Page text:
Tuesday, November 11, 2008

Volcanoes of various type

lava-VolcanoThe Pacific smolders as lava from Hawaii's Kilauea Volcano hits the ocean. Kilauea is a shield volcano, or a low, gently sloping volcano built almost entirely from basaltic lava flows. It is one of five such volcanoes that make up Hawaii's Big Island.

lava-VolcanoPerched above the lighted city of Catania, Italy, Mount Etna hurls a fountain of fire skyward as rivers of lava spill down its flanks. In spite of its dazzling displays, Mount Etna is a relatively safe volcano with rare, compact eruptions and slow-flowing lava that gives people a chance to escape.

lava-VolcanoA stream of neon-orange lava cascades down Ol Doinyo Lengai, in Tanzania’s Great Rift Valley. Ol Doinyo Lengai, "Mountain of God" in the language of the Maasai, is the only volcano in the world erupting natrocarbonatite lava, an extremely fluid lava that contains almost no silicon.

lava-VolcanoClimbers mount whorls of lava on the caldera of Ethiopia’s Ertale Volcano as steam escapes from a lava lake in the volcano’s crater that can reach temperatures of 1,868°F (1,020°C).

lava-VolcanoGas and steam rise from a volcanic vent in New Zealand. This small island nation uses the Earth's heat to generate about 12 percent of its energy demands.

lava-VolcanoWith a hiss of steam, lava flows into the Pacific Ocean in Hawaii Volcanoes National Park, Hawaii. The Hawaiian island chain has been built up by similar flows of molten rock over millions of years.

lava-VolcanoNavbiotum Volcano lies dormant on the southern shore of Lake Turkana in Kenya. Once known as Lake Rudolf, Lake Turkana is the northernmost lake in the Great Rift Valley, a highly volcanic region that runs 3,700 miles (6,000 kilometers) from Mozambique to Syria.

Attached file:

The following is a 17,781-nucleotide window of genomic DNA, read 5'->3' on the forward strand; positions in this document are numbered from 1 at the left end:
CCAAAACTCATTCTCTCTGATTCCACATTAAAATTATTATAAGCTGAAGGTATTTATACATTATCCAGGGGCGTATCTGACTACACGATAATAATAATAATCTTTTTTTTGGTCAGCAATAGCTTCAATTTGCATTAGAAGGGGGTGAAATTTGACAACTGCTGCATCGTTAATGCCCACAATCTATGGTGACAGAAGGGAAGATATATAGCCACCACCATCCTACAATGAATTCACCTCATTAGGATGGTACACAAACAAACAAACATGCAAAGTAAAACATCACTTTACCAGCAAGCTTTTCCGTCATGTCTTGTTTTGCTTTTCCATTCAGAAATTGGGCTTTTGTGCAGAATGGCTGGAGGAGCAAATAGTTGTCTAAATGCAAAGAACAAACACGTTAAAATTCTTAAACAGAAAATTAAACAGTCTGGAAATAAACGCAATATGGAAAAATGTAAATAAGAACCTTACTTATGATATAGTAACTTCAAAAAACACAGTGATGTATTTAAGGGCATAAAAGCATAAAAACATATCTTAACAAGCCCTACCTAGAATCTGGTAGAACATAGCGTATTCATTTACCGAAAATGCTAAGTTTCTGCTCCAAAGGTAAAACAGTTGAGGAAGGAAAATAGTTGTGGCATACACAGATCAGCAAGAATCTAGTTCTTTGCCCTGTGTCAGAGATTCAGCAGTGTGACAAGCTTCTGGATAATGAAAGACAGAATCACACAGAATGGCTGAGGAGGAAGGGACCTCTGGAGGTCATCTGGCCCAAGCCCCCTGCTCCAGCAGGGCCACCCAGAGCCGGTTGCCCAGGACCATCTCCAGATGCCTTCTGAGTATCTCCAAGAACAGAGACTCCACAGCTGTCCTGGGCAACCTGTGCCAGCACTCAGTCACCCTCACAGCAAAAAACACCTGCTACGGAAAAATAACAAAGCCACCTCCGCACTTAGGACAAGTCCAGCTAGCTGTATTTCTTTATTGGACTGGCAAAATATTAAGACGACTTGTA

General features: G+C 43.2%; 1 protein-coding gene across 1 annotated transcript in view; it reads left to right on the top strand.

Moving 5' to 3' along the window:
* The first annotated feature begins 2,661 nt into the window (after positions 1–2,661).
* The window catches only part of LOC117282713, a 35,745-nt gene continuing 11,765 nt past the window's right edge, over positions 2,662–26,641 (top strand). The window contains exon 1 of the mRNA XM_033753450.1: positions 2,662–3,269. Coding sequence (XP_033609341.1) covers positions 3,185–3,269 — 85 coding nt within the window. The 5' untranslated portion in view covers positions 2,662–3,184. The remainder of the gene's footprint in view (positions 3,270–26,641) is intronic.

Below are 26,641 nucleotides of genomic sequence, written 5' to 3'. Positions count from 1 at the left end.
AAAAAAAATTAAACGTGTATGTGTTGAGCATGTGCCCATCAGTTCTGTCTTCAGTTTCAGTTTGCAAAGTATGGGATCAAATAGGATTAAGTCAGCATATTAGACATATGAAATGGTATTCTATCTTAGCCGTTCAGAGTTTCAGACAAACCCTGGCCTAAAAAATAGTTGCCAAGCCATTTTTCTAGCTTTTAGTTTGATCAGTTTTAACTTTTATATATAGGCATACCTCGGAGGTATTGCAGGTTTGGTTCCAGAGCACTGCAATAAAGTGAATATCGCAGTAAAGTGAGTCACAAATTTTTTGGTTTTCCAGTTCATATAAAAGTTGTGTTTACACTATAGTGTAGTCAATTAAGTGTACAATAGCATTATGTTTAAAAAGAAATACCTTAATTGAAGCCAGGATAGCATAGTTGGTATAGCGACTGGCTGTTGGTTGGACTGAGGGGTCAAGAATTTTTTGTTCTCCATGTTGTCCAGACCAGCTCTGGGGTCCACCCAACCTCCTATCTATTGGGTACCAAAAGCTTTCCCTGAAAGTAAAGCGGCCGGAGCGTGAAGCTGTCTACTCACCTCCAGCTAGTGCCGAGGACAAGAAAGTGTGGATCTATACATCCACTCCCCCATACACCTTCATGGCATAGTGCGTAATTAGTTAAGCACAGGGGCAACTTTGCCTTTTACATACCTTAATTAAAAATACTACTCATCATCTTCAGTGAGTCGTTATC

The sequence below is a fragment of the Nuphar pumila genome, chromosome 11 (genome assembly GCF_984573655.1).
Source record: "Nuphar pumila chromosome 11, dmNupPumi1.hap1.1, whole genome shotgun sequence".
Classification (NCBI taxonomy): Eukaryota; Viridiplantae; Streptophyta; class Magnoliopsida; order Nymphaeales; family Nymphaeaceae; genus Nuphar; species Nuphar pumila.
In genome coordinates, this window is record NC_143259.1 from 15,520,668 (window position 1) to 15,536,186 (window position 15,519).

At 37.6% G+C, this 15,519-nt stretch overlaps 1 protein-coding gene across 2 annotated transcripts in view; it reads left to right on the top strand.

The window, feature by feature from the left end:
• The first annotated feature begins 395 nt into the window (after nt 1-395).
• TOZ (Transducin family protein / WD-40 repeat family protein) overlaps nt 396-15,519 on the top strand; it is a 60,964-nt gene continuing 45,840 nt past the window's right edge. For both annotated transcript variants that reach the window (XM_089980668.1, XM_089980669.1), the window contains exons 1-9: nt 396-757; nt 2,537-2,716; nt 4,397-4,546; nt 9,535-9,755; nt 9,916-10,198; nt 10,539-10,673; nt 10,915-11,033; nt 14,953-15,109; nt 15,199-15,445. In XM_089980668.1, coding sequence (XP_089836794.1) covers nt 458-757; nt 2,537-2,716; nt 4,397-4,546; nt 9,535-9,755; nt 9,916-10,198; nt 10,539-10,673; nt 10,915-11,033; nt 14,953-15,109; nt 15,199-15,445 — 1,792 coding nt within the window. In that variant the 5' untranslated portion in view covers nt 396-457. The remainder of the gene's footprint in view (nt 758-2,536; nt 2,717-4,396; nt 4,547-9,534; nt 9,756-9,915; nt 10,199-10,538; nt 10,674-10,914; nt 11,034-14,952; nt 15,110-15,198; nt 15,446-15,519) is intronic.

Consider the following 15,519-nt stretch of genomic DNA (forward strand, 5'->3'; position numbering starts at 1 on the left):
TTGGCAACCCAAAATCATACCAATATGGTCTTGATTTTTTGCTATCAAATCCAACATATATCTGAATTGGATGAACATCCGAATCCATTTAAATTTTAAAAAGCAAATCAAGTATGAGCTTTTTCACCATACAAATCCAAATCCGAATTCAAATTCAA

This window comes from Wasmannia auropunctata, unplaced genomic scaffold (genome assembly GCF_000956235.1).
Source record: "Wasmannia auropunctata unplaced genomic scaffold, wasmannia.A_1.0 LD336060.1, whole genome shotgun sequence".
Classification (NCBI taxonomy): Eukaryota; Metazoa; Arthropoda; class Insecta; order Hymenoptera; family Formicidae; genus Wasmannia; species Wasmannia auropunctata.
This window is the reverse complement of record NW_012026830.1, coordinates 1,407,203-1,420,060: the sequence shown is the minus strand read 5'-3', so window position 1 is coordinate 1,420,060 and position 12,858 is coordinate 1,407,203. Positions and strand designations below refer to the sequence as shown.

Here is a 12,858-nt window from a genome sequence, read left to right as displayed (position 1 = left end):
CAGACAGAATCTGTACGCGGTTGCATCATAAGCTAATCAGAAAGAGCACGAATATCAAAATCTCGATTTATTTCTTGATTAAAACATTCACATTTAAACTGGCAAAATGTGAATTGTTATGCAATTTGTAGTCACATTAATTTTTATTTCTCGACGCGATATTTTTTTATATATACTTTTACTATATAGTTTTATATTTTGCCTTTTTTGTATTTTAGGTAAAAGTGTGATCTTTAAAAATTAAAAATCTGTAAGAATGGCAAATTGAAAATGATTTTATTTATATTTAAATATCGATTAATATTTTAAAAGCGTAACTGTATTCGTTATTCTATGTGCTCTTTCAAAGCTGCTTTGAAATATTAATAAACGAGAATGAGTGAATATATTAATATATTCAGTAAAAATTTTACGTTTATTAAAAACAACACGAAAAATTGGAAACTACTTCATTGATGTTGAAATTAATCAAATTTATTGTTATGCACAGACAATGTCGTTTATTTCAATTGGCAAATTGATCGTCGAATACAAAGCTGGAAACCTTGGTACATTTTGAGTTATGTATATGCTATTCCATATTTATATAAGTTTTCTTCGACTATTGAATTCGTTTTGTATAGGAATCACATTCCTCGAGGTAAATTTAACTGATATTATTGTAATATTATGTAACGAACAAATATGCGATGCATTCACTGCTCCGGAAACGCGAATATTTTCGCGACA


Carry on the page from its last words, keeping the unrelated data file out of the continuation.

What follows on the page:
lava-VolcanoPahoehoe lava flows on Kilauea Volcano in Hawaii Volcanoes National Park. Unlike aa (pronounced “ah ah”) lava, pahoehoe flows relatively slowly, allowing an insulating skin to form that keeps the temperature close to 2,190 degrees Fahrenheit (about 1,200 degrees Celsius). Aa lava, on the other hand, moves faster and doesn’t have time to develop a skin, resulting in a cooler flow with a more angular texture.

lava-VolcanoPavlof Volcano blasts clouds of ash and steam to a height of about 18,000 feet (5,490 meters) over the Alaska Peninsula during an August 2007 eruption. Pavlof is the most dangerous type of volcano—a stratovolcano—with the potential for highly explosive eruptions. Stratovolcanoes tend to form where one of the Earth’s tectonic plates descends below another.

lava-VolcanoGreen vegetation surrounds villages on the slopes of Mount Merapi, a highly active volcano in Central Java, Indonesia. Thousands of people, lured by fertile volcanic soils, live on or near Merapi. Many lives have been lost to the volcano’s frequent eruptions, which are accompanied by high-speed pyroclastic flows and mudflows called lahars.


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